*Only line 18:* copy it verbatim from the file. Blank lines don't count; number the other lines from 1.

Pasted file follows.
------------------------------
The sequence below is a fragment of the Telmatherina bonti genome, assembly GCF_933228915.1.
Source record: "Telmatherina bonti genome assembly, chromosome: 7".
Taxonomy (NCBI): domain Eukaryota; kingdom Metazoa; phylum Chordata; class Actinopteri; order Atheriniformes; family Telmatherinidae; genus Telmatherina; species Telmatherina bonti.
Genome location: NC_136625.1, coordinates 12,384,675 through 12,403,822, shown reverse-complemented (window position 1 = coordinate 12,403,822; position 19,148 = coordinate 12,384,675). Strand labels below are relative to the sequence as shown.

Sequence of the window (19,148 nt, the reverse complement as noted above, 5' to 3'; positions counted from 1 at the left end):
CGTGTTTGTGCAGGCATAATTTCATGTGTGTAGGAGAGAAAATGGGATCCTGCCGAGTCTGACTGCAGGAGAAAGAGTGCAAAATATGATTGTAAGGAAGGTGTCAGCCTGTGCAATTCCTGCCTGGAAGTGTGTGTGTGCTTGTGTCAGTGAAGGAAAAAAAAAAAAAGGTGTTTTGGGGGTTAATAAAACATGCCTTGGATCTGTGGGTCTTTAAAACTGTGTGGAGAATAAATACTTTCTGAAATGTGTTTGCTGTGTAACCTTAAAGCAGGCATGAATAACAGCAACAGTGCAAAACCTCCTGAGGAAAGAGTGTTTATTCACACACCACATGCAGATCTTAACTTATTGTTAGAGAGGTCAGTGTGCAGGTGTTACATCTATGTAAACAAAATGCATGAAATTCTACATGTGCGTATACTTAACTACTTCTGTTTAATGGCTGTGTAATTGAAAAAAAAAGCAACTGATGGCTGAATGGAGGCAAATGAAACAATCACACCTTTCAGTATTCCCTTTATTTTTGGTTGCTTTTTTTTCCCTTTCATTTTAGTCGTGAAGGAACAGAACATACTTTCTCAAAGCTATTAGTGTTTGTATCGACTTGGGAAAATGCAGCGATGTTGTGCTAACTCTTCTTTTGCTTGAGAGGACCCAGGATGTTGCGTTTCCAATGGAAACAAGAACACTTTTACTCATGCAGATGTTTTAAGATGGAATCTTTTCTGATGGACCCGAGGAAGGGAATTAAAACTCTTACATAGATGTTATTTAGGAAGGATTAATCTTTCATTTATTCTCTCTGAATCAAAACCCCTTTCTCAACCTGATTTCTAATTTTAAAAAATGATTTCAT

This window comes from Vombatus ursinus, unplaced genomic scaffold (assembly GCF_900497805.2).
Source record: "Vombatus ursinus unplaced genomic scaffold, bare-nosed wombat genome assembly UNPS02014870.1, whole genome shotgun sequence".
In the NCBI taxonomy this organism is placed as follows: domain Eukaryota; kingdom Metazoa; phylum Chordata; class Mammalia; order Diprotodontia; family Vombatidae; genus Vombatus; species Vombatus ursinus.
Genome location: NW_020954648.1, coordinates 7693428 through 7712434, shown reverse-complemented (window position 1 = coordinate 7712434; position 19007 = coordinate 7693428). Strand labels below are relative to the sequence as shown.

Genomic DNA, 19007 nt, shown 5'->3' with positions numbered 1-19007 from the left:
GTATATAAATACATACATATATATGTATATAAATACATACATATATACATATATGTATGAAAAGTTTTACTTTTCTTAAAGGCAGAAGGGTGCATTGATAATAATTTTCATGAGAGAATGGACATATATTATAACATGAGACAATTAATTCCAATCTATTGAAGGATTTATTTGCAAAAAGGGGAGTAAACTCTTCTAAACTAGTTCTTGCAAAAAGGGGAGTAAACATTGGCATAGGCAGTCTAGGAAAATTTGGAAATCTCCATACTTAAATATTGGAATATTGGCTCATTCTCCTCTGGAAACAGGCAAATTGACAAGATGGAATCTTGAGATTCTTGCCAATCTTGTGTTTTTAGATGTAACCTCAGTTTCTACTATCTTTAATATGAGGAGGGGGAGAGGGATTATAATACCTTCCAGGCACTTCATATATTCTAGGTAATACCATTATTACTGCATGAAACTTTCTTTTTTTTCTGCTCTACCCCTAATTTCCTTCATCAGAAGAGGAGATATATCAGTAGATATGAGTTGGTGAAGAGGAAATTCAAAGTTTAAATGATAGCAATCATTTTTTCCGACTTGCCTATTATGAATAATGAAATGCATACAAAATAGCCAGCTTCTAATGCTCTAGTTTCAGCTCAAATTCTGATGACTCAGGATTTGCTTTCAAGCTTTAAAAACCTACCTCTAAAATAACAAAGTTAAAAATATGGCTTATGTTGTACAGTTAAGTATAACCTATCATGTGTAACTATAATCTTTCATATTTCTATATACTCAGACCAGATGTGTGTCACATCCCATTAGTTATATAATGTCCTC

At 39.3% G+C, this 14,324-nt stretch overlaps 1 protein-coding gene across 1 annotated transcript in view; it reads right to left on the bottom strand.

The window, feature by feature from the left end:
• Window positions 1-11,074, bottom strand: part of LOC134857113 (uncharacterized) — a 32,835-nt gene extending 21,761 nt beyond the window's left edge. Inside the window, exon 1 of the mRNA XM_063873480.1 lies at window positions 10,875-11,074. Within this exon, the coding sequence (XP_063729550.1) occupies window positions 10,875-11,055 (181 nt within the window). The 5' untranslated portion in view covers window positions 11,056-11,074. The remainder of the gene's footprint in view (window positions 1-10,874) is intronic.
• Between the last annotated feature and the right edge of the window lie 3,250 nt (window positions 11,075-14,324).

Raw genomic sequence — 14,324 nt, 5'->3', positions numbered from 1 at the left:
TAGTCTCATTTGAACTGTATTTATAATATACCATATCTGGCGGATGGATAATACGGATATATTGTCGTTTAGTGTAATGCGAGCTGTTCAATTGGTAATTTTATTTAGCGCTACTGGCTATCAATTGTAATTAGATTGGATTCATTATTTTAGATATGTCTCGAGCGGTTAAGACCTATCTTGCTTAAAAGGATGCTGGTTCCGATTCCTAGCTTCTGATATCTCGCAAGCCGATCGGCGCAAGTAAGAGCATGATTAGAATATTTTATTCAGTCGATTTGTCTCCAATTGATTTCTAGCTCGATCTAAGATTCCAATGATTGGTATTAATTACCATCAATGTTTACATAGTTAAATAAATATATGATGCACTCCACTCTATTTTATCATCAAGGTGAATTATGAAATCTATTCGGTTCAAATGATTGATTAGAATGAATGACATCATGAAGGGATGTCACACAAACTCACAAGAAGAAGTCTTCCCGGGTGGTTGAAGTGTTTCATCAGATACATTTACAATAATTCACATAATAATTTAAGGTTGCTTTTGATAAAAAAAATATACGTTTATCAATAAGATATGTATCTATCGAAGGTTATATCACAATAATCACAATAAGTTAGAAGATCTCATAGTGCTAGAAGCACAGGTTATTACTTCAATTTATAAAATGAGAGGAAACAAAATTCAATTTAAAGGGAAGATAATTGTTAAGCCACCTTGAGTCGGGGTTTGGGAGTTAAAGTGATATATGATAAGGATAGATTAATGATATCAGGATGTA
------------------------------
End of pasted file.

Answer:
TAGTCTCATTTGAACTGTATTTATAATATACCATATCTGGCGGATGGATAATACGGATATATTGTCGTTTAGTGTAATGCGAGCTGTTCAATTGGTAATTTTATTTAGCGCTACTGGCTATCAATTGTAATTAGATTGGATTCATTATTTTAGATATGTCTCGAGCGGTTAAGACCTATCTTGCTTAAAAGGATGCTGGTTCCGATTCCTAGCTTCTGATATCTCGCAAGCCGATCGGCGCAAGTAAGAGCATGATTAGAATATTTTATTCAGTCGATTTGTCTCCAATTGATTTCTAGCTCGATCTAAGATTCCAATGATTGGTATTAATTACCATCAATGTTTACATAGTTAAATAAATATATGATGCACTCCACTCTATTTTATCATCAAGGTGAATTATGAAATCTATTCGGTTCAAATGATTGATTAGAATGAATGACATCATGAAGGGATGTCACACAAACTCACAAGAAGAAGTCTTCCCGGGTGGTTGAAGTGTTTCATCAGATACATTTACAATAATTCACATAATAATTTAAGGTTGCTTTTGATAAAAAAAATATACGTTTATCAATAAGATATGTATCTATCGAAGGTTATATCACAATAATCACAATAAGTTAGAAGATCTCATAGTGCTAGAAGCACAGGTTATTACTTCAATTTATAAAATGAGAGGAAACAAAATTCAATTTAAAGGGAAGATAATTGTTAAGCCACCTTGAGTCGGGGTTTGGGAGTTAAAGTGATATATGATAAGGATAGATTAATGATATCAGGATGTA